|46 STAR U.S. MILITARY CAMP COLORS, PRESS-DYED ON WOOL BUNTING, MADE BY HORSTMANN, PHILADELPHIA, SIGNED AND DATED 1909, ON ITS REMARKABLE, ORIGINAL STAFF
|Frame Size (H x L):
|Flag Size (H x L):
|19" x 20.5" on a 98.5" staff
|American military camp colors are rare in the antiques marketplace. These little flags, generally the smallest used for military purposes, stood outside tents to mark encampments. The staffs that they were affixed could be rather massive by contrast. Some were thick, tapered at both ends, and stood about eight feet in height, like the remarkable one still affixed to this 46 star example. Terminating in an acorn finial, note how the tapered brass tip at the bottom would allow the staff to be more easily driven into the ground, provided the earth was soft enough to accommodate. When attached to the flag, the staff was slipped completely through a wide, open sleeve along the hoist end and tacked in place, as seen here. Camp colors were also used for military drilling within the encampment.
More innocuous than traditional battle flags and guidons (flank-markers), camp colors were typically not painted or embroidered with unit identification and were not saved and recorded with the same consistency. They were probably seldom carried in parades like their battle flag counterparts, or displayed in armories and veterans' halls.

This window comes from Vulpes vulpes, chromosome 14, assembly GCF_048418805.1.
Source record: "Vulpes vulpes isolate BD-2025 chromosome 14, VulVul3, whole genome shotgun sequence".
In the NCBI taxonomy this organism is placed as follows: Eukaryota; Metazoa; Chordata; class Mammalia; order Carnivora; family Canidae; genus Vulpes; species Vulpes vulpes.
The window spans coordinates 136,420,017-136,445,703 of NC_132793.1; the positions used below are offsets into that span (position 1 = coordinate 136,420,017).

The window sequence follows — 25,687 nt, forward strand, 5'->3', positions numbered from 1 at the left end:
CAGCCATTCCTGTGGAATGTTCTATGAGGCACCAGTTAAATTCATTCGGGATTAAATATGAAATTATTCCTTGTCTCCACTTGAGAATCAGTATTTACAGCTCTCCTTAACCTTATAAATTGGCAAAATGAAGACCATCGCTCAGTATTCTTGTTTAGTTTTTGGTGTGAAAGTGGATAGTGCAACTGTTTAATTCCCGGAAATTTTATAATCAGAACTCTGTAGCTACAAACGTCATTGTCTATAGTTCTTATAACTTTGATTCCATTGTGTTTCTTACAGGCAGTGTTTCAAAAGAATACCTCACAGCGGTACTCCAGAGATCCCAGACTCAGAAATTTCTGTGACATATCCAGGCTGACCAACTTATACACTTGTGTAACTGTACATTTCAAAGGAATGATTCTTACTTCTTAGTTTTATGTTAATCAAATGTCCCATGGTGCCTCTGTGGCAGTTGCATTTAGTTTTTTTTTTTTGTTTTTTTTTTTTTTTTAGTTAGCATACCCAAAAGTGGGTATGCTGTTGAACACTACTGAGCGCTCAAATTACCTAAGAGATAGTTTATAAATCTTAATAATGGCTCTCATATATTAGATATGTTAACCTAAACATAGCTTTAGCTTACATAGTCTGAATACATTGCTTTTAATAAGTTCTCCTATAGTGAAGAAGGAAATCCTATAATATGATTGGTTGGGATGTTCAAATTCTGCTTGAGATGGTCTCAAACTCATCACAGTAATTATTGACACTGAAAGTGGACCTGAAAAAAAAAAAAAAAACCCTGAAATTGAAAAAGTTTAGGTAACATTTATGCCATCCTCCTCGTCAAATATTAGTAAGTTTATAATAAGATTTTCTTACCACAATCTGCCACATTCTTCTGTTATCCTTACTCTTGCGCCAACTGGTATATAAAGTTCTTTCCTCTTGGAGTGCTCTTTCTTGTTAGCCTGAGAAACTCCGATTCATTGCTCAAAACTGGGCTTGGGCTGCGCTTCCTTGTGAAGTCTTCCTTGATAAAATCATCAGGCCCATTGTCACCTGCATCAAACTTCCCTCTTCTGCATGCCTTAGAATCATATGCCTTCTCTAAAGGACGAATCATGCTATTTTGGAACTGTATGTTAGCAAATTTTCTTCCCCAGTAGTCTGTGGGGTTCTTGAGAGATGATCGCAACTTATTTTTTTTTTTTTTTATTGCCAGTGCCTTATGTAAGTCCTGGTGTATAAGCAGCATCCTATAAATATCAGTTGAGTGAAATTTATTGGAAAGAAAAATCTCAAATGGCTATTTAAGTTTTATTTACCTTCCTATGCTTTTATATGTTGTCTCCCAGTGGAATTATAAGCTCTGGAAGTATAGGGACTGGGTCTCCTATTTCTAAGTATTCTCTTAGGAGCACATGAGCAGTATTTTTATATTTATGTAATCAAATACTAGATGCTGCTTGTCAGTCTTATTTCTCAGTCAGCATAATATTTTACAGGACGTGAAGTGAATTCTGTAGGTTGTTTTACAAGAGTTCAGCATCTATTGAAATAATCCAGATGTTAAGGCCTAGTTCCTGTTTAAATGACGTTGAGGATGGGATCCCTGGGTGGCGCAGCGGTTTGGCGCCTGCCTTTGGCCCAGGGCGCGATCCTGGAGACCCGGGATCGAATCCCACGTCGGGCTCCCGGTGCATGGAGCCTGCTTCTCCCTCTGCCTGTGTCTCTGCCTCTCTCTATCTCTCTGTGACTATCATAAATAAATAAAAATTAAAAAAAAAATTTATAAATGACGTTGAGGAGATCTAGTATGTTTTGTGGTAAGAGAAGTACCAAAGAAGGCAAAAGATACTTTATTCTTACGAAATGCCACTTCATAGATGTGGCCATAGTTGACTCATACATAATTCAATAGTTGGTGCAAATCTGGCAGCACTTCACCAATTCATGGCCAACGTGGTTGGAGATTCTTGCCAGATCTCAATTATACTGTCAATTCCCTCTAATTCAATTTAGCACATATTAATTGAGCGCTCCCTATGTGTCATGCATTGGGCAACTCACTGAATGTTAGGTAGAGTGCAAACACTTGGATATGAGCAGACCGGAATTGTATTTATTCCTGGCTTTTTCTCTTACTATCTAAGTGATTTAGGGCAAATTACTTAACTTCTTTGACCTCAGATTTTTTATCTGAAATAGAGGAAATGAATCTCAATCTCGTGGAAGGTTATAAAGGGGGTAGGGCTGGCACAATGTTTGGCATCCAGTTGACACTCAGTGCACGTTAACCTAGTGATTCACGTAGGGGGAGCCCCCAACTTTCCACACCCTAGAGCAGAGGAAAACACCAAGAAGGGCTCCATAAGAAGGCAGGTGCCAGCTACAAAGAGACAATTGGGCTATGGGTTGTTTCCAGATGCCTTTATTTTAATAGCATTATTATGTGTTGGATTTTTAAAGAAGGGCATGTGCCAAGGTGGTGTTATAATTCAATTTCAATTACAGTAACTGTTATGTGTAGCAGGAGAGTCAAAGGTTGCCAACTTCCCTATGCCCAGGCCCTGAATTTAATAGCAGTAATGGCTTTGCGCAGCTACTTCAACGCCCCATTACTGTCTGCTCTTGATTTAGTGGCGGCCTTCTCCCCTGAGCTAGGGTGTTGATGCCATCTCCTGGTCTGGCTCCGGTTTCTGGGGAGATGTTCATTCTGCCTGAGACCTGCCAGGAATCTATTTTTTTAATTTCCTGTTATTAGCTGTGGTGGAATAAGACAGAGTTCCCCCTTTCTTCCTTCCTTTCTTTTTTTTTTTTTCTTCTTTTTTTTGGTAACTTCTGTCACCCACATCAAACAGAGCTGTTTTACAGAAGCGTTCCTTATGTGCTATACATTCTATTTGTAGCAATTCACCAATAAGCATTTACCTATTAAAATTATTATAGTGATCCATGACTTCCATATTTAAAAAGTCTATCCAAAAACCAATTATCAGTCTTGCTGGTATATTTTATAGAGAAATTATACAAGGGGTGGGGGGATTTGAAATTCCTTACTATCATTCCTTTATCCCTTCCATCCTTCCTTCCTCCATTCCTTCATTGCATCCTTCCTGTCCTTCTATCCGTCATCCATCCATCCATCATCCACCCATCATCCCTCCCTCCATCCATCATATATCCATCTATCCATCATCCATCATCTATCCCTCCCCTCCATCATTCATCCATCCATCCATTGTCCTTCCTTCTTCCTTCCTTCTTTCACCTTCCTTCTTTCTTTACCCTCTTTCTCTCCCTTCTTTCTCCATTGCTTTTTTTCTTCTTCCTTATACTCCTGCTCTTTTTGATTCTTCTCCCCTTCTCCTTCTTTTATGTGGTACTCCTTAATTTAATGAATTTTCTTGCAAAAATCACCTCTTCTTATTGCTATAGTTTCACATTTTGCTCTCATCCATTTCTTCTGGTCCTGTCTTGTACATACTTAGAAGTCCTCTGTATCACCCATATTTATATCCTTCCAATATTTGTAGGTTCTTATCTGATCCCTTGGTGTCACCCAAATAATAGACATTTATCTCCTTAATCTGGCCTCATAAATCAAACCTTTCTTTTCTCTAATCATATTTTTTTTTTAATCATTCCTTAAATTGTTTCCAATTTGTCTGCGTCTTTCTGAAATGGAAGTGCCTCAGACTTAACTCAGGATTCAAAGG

I have been privileged to own a small handful of Civil War period camp colors over the years, in both the 34 and 35-star counts, in a style that matches identified examples in the New York State Military Museum. They also match a pair of flags in a private collection, which are tacked to their original wooden staffs that have embossed metal labels from the maker, specifically identifying them as camp colors. A 13 star example with the same style of construction is also known. All have precisely the same manner of construction and are in a similar size, measuring about 1.5 feet on the hoist and 24" or so on the fly, sometimes slightly less, and with a presentation that is nearly square. Made of press-dyed wool bunting, there is an integrated sleeve along the hoist end where an unusual amount of extra fabric was rolled back onto itself, lined with cotton or linen for strength, and stitched into place.
The stars of this example are arranged in rows of 8-7-8-8-7-8, which is the most common configuration found on flags with the 46 star count. This is the only camp colors in this style that I have ever encountered in a star count outside 34, 35, and 13. Made in Philadelphia by Horstmann, it is signed with a stamp along the hoist, in the first white stripe below the canton, where it is also dated "5-29 09." Horstmann was a known source for press-dyed flags during the second half of the 19th century.
The 46th state, Oklahoma, joined the Union on November 16th, 1907, during Teddy Roosevelt’s presidency. Roosevelt had many friends in the Oklahoma Territory from his Rough Rider days, and pushed it through to statehood. The 46 star flag became official on July 4th, 1908 and remained so until July 3rd, 1912. Many 46 star flags were made earlier, however, in great anticipation of the future addition of the state, which had previously been appointed to Native Americans.
A Brief History of the Horstmann Company: